...Very interesting paper.
I'm still trying to wrap my mind around some of the topics. One point they seemed to contradict themselves on, or maybe I'm just confused.
In the section on Film Scanning the paper says, "if an Academy mask was used in shooting, only the Academy area should be mapped to the 2048 pixels, not the full frame aperture (resulting in only 1828 pixels per line for the Academy area)."
Then later in the glossary under the definition of Film Formats the paper says "It is generally considered that all scanning is done at full frame size as this avoids the complexity of adjusting the scanner optics or raster size with risks associated with repeatability and stability." In a chart above this statement shows Academy at 1828 which the paragraph above says will happen if you scan full frame for an Academy mask.
To my understanding telecines and scanners are built with the purpose of changing the gate for various film formats, and changing for them is common practice.
Even though the paper says that film negative contains far more resolution and color information than HD, I still sense in the subtext a bias towards HD origination. The paper states that 4K film scanning retains more resolution and color info from the negative than 2K scanning, but that 4K is unnecessary and 2K is more practical.
Then in a paragraph under Shooting HD says "The resolution of an HD frame is also close to that of a 2K film frame." But it would not at all be close compared with a 4K 16bit log scan. Is discouraging 4K scanning lowering the bar in favor of HD origination?
>used in shooting, only the Academy
area should be mapped to the >2048 pixels, not the full
frame aperture (resulting in only 1828
You will find both in the field. It really depends on the workflow of the facility and how the post pipeline is set up. Most facilities that we work with scan the whole frame and crop afterwards.
>is unnecessary and 2K is more practical.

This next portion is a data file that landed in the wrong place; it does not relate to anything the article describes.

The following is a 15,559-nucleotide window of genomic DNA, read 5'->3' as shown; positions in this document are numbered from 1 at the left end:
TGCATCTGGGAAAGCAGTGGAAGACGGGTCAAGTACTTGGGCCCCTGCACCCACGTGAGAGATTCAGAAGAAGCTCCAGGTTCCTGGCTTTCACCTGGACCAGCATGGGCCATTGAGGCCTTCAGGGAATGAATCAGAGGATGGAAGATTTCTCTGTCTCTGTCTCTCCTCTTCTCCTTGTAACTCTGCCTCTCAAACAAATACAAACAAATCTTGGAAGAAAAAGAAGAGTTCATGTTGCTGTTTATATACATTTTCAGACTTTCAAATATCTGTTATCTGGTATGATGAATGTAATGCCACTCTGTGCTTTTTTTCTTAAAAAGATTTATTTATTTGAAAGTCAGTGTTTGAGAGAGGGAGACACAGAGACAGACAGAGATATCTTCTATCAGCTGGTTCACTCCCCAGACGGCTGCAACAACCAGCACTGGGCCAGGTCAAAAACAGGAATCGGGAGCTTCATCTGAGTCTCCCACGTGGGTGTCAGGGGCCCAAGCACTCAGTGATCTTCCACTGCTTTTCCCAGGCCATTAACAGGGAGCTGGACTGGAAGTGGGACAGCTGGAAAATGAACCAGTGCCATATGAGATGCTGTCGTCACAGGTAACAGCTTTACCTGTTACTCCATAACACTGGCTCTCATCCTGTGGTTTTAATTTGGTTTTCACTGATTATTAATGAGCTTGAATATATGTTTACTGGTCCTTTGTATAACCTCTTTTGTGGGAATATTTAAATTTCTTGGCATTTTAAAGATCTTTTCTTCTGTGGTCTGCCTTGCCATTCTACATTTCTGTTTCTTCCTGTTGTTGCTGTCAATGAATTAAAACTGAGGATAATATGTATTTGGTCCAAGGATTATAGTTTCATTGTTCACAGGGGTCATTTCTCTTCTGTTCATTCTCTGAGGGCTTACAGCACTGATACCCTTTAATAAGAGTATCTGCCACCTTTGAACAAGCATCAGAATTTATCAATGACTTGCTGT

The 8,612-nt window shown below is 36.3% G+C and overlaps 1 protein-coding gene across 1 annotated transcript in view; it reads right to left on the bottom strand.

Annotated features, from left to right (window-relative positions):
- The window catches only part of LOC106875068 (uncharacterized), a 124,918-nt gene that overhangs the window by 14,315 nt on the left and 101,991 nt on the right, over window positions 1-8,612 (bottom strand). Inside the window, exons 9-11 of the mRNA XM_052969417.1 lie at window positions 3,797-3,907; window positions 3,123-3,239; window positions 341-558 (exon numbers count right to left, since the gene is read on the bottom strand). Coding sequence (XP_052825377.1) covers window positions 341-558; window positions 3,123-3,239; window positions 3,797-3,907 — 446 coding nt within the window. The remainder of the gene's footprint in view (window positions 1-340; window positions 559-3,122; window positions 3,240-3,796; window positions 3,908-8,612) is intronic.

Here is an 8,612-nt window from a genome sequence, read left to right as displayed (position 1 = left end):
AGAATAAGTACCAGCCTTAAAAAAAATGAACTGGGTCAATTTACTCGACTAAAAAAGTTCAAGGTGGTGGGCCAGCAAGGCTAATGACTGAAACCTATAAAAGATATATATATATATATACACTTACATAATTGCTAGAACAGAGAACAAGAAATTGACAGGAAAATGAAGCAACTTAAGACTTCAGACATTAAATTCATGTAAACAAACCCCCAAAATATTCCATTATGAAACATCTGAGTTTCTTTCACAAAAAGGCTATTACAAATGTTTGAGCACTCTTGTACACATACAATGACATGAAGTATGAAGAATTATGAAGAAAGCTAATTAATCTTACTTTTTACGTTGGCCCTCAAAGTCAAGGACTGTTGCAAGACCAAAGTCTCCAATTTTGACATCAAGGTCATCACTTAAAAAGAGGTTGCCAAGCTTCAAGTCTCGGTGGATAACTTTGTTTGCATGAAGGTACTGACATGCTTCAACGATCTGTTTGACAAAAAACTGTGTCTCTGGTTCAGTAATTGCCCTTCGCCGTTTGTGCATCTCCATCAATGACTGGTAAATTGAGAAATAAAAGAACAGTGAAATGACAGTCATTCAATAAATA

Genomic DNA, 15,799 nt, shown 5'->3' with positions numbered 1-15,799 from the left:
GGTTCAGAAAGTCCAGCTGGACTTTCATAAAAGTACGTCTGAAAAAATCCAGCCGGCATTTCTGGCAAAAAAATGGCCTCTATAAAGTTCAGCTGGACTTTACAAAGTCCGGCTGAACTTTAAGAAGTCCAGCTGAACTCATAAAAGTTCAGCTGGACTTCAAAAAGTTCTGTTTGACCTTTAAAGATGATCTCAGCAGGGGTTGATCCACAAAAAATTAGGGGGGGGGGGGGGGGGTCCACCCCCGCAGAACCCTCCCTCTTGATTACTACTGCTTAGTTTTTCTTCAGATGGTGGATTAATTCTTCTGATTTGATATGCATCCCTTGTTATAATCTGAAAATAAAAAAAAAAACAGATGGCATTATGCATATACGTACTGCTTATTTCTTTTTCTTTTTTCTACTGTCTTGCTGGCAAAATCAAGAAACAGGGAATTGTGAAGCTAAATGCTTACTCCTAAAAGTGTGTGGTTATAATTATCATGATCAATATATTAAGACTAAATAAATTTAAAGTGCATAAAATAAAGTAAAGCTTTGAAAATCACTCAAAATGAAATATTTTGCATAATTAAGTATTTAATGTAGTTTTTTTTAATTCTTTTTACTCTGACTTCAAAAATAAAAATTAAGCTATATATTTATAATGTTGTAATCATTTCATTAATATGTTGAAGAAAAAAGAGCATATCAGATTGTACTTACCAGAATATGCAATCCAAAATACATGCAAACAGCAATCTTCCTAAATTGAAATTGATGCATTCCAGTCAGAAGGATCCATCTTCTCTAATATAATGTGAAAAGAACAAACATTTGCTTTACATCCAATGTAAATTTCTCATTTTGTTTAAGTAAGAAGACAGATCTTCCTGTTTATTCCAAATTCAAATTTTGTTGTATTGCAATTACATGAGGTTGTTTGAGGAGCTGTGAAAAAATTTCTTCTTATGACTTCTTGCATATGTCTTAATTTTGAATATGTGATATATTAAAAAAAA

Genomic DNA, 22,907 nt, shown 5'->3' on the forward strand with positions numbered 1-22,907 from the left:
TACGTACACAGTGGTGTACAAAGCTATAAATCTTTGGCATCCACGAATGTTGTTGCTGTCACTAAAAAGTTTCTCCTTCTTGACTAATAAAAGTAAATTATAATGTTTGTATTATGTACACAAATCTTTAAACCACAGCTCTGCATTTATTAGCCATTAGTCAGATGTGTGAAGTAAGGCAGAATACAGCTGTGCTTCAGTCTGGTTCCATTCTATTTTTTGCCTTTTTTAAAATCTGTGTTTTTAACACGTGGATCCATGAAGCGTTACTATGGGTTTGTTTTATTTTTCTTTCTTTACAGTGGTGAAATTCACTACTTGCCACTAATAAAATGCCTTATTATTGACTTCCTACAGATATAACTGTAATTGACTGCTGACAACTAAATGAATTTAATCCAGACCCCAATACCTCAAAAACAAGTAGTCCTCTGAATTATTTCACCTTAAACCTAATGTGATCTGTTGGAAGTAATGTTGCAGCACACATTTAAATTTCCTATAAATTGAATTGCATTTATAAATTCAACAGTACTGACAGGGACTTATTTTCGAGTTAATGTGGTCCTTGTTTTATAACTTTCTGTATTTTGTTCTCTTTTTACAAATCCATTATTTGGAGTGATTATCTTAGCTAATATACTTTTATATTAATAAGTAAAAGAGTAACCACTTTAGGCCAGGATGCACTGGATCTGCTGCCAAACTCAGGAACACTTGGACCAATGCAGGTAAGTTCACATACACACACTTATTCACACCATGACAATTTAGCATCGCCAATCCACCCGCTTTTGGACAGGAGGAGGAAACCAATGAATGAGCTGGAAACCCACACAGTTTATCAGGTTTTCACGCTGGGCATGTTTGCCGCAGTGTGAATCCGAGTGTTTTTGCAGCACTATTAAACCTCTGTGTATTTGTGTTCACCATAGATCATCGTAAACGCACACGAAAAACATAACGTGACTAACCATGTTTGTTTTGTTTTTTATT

Most of today's post work is done at 2K. Several tests have shown that the color detail of a release print most of the times is more like 1K than 4K.
Since you need to move 8 times as much data around for 4K frames it is usually not worth the effort. I am not aware of any feature film post pipeline that works at 4K.
4K is more the domain of film restoration where people try to preserve as much of the original frame as possible. A 4K scan can bring back picture details that the restorator needs to reconstruct the frame. These details may be invisible in a 2K scan.
Some facilities also scan at 4K and down sample to 2K immediately afterwards to get a better result.
>is also close to that of a 2K film frame." But it would not at all be close >compared with a 4K 16bit log scan. Is discouraging 4K scanning
First of all, there are HD cameras out there that can output to 10 bit log. So this is indeed pretty close to a 2K frame both in terms of resolution and bit depth. It is not the same as film, especially since the color resolution of current CCD technology relies on interpolation and does not give native full resolution RGB data. But it is close enough for many people to go that route.
16 bit log is uncommon. Usually it's 8 bit lin, 10 bit log (Cineon, DPX), 16 lin or (rarely) floating point (16 bit or 32 bit per channel). The de-facto standard for scans is either Cineons or DPXs at 10 bit log.
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There seems to be some confusion as to the relationship between millimetres of film and pixels. The 2048/1828 was defined by Kodak in the early days of digital and should be long gone now. The definition was that 2048 across s35 would correspond to 1828 across academy so instead of squeezing the 2048 into academy the choice was to either cut a part of the image off!?!? Or down-res. to 1828 thus loosing resolution by applying an unnecessary image re-sampling.
If the scanning device is a Spirit (used for most DI's until now) the sensor is 1920 across s35. The best scan is naturally 1920, subsequently a re-record of the same number of pixels across academy for the IN.
Please note that 1920 is aprox. 100.000 pixels more than 1828.